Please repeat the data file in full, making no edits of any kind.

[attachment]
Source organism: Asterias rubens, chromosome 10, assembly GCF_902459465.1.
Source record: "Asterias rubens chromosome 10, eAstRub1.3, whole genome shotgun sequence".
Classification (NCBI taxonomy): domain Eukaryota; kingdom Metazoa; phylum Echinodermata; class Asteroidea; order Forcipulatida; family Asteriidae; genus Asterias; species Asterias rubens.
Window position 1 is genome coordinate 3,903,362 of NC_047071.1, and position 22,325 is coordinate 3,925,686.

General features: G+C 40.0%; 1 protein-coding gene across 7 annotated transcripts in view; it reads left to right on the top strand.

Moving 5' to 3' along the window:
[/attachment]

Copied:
Source organism: Asterias rubens, chromosome 10, assembly GCF_902459465.1.
Source record: "Asterias rubens chromosome 10, eAstRub1.3, whole genome shotgun sequence".
Classification (NCBI taxonomy): domain Eukaryota; kingdom Metazoa; phylum Echinodermata; class Asteroidea; order Forcipulatida; family Asteriidae; genus Asterias; species Asterias rubens.
Window position 1 is genome coordinate 3,903,362 of NC_047071.1, and position 22,325 is coordinate 3,925,686.

General features: G+C 40.0%; 1 protein-coding gene across 7 annotated transcripts in view; it reads left to right on the top strand.

Moving 5' to 3' along the window: